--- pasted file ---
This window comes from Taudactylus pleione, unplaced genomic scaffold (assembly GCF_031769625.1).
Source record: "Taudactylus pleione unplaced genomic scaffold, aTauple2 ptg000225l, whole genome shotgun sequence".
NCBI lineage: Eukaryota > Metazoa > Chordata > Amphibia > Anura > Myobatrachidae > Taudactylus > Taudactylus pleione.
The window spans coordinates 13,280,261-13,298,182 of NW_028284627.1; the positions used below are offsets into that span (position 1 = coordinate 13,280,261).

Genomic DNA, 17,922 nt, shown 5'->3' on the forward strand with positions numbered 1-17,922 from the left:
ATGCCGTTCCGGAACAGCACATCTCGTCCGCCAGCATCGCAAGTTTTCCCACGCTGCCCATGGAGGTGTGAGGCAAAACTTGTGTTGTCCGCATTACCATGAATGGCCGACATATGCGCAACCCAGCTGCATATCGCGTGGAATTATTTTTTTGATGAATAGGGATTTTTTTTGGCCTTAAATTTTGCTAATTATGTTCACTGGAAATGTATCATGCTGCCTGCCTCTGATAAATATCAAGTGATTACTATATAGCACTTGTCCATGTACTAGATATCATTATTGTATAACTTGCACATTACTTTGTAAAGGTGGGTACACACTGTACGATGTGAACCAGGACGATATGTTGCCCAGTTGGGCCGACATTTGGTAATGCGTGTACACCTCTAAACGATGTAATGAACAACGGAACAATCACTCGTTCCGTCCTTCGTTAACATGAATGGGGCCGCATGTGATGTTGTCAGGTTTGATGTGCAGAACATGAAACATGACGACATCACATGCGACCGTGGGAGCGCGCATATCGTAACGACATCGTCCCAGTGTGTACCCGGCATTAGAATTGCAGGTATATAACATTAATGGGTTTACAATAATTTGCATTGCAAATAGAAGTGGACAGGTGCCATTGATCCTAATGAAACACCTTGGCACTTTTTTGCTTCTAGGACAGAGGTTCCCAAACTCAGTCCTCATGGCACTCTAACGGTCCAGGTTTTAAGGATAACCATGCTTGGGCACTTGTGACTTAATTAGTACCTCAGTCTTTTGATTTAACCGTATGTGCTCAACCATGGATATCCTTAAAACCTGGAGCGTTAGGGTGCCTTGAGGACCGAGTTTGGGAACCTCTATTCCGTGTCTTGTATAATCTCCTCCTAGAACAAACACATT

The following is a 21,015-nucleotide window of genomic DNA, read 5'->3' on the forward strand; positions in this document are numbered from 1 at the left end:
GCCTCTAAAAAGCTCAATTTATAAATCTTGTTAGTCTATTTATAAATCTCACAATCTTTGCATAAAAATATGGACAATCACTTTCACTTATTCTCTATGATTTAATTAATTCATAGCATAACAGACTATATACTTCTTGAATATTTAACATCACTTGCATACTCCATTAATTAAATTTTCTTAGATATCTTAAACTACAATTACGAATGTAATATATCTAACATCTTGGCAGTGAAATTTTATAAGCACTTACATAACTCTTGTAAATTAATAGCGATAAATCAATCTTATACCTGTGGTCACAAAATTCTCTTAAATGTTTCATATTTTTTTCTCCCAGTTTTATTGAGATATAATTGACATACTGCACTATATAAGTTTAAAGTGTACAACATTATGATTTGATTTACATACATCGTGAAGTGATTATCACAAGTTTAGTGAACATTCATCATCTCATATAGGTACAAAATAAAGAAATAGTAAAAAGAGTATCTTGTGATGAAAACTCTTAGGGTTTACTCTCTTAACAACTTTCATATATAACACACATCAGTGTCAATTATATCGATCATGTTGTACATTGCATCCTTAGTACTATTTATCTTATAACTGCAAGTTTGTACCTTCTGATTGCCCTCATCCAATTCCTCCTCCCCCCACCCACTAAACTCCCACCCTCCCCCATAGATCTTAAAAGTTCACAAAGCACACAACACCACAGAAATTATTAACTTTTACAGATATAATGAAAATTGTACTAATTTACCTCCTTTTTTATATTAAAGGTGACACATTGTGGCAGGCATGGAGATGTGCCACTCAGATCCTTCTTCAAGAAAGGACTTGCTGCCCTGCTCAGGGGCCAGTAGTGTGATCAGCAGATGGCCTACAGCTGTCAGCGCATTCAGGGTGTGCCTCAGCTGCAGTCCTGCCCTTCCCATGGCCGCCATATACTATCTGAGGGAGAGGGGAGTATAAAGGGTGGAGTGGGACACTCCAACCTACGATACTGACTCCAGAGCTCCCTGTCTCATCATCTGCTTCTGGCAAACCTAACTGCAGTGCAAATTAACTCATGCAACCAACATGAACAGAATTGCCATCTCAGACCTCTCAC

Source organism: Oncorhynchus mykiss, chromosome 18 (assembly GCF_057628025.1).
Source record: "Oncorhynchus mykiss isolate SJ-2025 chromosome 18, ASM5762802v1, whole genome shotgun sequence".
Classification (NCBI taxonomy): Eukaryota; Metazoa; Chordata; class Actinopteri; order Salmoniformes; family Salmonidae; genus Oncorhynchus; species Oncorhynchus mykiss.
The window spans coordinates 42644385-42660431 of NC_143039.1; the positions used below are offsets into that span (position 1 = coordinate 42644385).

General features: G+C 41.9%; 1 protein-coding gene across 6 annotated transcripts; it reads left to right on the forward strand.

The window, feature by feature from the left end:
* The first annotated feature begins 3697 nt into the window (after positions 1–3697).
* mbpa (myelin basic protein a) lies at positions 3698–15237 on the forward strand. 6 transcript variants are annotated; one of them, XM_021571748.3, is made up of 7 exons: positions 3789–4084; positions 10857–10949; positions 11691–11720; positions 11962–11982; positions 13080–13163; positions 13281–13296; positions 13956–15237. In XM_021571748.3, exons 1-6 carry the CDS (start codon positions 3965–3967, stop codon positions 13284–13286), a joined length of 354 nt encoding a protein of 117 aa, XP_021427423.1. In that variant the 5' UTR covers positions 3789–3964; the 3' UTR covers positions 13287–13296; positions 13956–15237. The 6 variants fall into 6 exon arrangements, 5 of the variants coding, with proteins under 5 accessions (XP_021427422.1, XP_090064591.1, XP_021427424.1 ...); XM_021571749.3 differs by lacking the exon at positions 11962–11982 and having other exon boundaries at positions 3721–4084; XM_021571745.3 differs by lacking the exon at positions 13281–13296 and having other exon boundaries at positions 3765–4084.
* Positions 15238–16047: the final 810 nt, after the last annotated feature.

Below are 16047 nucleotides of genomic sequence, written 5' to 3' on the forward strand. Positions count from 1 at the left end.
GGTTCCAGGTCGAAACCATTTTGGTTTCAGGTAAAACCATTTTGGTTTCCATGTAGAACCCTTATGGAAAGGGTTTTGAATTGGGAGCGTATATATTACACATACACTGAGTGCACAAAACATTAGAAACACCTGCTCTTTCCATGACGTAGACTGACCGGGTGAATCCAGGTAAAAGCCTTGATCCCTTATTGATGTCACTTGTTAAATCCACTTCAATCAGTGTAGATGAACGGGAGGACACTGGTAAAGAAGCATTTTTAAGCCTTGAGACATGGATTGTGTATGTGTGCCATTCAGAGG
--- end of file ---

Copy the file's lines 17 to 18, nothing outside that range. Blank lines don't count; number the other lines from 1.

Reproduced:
* Positions 15238–16047: the final 810 nt, after the last annotated feature.

Below are 16047 nucleotides of genomic sequence, written 5' to 3' on the forward strand. Positions count from 1 at the left end.